The chain of being was composed of six major links (God, Angels, Man, Animals, Vegetables, Minerals) with a whole hierarchy existing within each link, a meticulously stratified system of sub-links or "degrees." According to this system, the King is the highest stratum of man, gold the highest mineral, the dolphin the highest fish, the oak the highest tree, the eagle the highest bird, etc., providing a place for everything and everything in its place. The downside? Remove a link, and the chain collapses; strike a link and the whole chain reverberates; and the higher up the link which is affected, the more terrible the consequences for the entire chain. So in MND, when the king and queen of the fairies have a falling-out, the organic world is thrown into chaos; in JC, the plotting of the death of an emperor brings about a veritable cornucopia of natural horrors to herald in the dark deed.

Another dramatic element shared by MND and JC is the presence of preternatural power couples, the former featuring Oberon and Titania, the latter Caesar and Calpurnia. In the case of the latter, it should be admitted that the preternatural aspect is wholly on Calpurnia's side, but her portentous dream of Caesar's statue, "Which like a fountain with an hundred spouts/Did run pure blood; and many lusty Romans/Came smiling, and did bathe their hands in it" (II.ii.77-9) is indeed, as the British say, "spot on," and certainly worth mentioning in this context.

The similarities between Julius Caesar and The Tempest exist wholly on the level of politics, but, as we have seen, for Shakespeare and his fellow Elizabethans, politics and the preternatural are never that far apart when treachery is afoot. Political treachery is a central theme in both plays, but where the preternatural acts mainly to augur the treachery in JC, it plays a more comprehensive role in resolving the various situations brought about by treachery in Tempest.

As mentioned earlier, Tempest is a much later play for Shakespeare, indeed it is his last, save for Henry VII, and for this reason it features dramatic elements which vary wildly from the conventions of earlier plays such as JC (1599-1600). For example, the subject of betrayal and its concomitant political machinations was forever one of Shakespeare's favorite themes, fueling all of the histories and most of the tragedies, and yet with Tempest, all of the treachery is over before the play begins. Even revenge, another fave, is muted and playful in the end, giving way to the larger moral of Christian forgiveness. Perhaps Shakespeare had tired of so many plots and schemes, had lost patience with Macbeths and Iagos and Casius's, but it is significant that he never lost interest in the preternatural; in the end he came to look upon it as a metaphor for his own creative powers. Who can read Prospero's epilogue without hearing the voice of the author, weary and at the end of his career, giving up his magic for quiet retirement, overthrowing his powers as it were, like Prospero.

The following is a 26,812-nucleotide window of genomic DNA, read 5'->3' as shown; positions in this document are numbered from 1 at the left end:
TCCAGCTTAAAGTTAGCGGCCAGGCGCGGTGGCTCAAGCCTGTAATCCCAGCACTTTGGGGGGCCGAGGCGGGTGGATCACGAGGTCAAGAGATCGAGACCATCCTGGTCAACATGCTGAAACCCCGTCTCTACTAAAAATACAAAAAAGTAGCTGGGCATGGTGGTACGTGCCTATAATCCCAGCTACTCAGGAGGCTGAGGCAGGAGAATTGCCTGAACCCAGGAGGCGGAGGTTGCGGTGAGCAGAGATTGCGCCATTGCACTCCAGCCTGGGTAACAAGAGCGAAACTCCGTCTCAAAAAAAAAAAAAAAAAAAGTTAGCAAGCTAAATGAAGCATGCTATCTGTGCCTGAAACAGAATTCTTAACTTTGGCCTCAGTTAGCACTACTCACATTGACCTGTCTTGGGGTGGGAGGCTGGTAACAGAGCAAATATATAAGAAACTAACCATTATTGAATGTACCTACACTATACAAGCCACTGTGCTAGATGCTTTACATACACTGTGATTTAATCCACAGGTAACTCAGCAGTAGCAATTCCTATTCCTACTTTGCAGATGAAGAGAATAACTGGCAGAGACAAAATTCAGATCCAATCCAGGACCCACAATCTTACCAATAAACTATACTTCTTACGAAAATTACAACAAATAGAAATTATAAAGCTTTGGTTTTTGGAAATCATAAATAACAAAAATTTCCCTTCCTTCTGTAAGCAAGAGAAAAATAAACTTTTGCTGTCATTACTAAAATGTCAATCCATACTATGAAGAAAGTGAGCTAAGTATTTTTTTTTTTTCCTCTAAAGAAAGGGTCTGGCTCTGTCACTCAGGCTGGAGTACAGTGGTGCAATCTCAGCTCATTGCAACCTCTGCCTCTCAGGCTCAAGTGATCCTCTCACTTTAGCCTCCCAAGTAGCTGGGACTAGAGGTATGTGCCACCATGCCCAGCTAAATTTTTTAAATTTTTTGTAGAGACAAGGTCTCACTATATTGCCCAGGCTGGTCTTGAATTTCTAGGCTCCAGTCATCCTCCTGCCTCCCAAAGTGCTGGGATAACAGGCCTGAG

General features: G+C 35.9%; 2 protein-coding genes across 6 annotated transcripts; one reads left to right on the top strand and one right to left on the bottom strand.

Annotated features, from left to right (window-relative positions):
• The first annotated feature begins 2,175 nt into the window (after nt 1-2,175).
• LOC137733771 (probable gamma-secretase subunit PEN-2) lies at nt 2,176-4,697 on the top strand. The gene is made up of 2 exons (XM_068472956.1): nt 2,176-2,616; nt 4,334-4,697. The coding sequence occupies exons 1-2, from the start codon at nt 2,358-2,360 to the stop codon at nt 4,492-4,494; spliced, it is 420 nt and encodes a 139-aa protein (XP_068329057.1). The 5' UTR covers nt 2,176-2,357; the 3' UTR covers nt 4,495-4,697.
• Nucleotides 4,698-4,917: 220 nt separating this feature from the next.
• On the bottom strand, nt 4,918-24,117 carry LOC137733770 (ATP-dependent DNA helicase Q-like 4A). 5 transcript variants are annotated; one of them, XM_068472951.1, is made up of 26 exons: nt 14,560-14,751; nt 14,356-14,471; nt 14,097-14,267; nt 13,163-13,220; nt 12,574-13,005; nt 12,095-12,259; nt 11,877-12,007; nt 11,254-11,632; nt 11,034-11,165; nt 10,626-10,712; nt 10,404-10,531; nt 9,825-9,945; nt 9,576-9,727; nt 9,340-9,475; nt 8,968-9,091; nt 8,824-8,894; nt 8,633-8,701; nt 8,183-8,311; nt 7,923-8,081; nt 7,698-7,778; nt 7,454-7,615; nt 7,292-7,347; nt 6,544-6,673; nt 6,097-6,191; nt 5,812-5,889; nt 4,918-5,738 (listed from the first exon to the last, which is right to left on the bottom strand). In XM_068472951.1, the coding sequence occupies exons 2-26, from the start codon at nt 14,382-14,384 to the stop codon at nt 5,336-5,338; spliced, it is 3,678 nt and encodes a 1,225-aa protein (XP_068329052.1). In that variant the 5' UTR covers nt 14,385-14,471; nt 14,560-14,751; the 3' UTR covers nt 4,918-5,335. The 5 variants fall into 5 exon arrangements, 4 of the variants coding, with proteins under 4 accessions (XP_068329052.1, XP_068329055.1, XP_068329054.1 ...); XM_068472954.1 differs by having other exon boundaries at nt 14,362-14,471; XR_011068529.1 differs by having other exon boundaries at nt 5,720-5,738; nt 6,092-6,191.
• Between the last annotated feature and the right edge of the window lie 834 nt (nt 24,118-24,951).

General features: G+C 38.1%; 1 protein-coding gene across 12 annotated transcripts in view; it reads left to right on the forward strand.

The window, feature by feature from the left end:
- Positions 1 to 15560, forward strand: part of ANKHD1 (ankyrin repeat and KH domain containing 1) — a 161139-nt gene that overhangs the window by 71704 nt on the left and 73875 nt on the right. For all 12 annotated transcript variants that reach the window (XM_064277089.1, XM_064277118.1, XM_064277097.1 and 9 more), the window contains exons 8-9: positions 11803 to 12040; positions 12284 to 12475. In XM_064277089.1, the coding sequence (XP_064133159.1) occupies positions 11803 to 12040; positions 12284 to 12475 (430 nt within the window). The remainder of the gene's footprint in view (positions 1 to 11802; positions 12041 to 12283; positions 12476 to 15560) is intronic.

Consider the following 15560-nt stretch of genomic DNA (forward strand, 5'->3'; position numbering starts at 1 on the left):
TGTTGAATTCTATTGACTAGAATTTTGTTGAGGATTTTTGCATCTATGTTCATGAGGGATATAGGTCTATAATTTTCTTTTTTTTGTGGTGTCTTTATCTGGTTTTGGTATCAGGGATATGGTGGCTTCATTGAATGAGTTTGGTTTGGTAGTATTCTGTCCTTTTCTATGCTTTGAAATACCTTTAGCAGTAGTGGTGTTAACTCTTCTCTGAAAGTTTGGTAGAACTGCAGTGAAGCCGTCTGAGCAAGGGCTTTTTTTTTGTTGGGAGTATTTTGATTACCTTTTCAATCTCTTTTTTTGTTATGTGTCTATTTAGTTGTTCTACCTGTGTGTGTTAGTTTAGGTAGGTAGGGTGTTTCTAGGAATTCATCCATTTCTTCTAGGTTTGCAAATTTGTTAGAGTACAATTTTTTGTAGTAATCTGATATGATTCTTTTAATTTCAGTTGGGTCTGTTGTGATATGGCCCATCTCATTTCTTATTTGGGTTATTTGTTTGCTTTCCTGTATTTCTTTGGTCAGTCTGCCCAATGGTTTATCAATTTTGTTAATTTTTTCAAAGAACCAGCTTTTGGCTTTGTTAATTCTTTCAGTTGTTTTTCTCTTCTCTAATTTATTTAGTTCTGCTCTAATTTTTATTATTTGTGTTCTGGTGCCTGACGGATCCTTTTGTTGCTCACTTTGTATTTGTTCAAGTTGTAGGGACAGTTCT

The other moral present in both JC and Tempest is that of the need for maintaining the political status quo. Again, this takes us back to the great chain of being, Caesar's murder being the most obvious violation thereof. However, Prospero too is ultimately guilty of such violation, not by direct action, but rather by the lack of it: He lost his kingdom because he failed to rule it. Prospero's initial immersion in his books goes against the natural order of things, in which he is the Duke of Milan, not a scholar, and it is for this reason that he must finally use his Art to transcend his exile, as well as himself, thus allowing him to return to his proper place in the chain. Even though he doesn't relish the thought, he resigns himself in the end to do the right thing and go home to rule Milan. Seen in this way, even Antonio's betrayal can be considered ancillary to Prospero's initial transgression; if he (Prospero) had ruled properly, Antonio would never have had the chance to usurp the throne in the first place.

In closing, it remains to be said only that while the existence of the preternatural in Shakespeare's plays provides what we in the 20th century might consider a quaint dramatic expedient, a colorful, fanciful, booga-booga quality, for the Elizabethan and Jacobean theatre-goer of the time, the world of fairies and ghosts and demons and witches was very much a real one, and it pays to bear this in mind when reading and attending the plays. To try and imagine that such things really people one's world, really have a place somewhere in the immense chain of being, is to feel a very vital resonance within that nothing in the gray, bleak, so-called post-modern landscape can ever provide.


Badawi, M.M., Background to Shakespeare, London, MacMillan Education Ltd., 1981.

Boyce, Charles, Shakespeare A to Z, New York, Roundtable Press Inc., 1990.

All act, scene, and line number citations refer to the Arden editions of the various plays discussed in this monograph.

©1996 Patrick Galloway